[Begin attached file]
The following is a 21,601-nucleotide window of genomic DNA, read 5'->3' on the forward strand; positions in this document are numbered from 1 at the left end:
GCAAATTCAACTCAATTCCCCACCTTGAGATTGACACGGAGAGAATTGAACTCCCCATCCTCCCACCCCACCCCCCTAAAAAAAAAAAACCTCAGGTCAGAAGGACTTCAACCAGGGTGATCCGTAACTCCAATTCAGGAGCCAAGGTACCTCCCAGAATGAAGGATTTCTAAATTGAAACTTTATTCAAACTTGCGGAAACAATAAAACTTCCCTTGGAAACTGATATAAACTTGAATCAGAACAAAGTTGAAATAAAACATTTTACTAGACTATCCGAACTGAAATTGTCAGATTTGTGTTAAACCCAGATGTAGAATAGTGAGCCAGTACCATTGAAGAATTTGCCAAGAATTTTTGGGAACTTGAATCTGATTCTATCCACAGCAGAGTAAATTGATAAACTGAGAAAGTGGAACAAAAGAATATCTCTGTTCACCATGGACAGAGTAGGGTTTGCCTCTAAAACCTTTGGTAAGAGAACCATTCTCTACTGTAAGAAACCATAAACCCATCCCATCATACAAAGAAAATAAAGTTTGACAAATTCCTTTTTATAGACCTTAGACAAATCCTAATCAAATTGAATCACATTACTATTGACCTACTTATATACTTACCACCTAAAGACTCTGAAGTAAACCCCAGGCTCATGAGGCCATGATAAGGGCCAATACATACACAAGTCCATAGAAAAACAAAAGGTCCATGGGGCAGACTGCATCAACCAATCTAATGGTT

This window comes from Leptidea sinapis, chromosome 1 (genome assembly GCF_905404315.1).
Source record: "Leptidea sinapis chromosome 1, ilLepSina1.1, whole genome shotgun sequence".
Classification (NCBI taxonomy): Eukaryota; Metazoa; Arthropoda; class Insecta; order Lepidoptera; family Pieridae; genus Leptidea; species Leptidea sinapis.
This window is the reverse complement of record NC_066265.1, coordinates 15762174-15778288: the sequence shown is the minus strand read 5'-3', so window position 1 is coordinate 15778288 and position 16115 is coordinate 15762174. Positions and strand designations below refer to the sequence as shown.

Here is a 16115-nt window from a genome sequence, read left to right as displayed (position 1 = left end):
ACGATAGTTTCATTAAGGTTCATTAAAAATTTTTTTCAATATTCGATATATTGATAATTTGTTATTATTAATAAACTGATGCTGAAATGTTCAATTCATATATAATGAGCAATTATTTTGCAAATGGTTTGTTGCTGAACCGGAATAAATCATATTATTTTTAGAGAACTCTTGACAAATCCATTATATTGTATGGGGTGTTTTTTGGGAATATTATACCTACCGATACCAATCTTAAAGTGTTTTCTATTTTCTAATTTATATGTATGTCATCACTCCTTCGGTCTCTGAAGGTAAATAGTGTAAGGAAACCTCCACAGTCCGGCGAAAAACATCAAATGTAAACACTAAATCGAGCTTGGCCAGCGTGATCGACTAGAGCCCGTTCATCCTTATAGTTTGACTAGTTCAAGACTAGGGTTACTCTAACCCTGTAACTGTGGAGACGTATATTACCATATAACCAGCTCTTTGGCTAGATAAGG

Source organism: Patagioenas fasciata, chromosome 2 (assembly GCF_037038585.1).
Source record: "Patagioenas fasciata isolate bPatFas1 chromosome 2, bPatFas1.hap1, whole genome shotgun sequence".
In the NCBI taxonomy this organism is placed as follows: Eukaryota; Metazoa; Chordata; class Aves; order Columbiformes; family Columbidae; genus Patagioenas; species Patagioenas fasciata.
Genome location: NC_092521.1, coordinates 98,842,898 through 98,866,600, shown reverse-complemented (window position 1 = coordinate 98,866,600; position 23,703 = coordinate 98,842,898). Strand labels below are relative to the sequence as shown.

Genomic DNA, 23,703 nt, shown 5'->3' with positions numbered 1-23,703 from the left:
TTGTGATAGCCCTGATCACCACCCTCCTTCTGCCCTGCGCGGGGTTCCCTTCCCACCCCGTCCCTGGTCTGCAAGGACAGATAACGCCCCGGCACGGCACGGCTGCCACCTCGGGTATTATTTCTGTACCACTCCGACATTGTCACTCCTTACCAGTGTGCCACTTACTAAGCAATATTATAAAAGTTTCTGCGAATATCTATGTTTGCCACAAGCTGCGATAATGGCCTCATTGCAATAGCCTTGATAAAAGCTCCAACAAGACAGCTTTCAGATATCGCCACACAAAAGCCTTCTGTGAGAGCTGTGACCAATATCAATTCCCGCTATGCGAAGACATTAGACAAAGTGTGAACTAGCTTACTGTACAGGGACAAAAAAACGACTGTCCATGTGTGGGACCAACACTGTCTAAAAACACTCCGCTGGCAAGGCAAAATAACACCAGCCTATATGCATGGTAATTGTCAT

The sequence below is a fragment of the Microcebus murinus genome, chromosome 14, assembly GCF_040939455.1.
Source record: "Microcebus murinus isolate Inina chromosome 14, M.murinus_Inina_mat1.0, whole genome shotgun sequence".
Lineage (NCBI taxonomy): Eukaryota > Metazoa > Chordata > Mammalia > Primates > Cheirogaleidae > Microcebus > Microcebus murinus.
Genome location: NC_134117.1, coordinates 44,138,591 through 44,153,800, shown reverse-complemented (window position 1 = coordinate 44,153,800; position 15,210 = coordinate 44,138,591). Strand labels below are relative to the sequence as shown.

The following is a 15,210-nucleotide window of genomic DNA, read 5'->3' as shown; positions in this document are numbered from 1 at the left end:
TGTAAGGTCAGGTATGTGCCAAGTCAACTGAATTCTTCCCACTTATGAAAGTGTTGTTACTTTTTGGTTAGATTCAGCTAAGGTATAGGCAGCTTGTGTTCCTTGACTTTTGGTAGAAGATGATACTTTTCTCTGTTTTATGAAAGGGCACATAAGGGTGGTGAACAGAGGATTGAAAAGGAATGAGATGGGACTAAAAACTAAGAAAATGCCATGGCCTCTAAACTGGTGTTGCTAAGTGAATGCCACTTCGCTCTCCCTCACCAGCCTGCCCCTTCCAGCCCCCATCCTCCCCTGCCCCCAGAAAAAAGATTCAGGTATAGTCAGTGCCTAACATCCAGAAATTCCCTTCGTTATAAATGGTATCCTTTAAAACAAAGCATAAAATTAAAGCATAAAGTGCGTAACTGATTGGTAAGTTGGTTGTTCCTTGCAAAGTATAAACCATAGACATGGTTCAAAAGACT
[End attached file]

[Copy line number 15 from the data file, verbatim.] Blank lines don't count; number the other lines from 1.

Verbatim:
The sequence below is a fragment of the Microcebus murinus genome, chromosome 14, assembly GCF_040939455.1.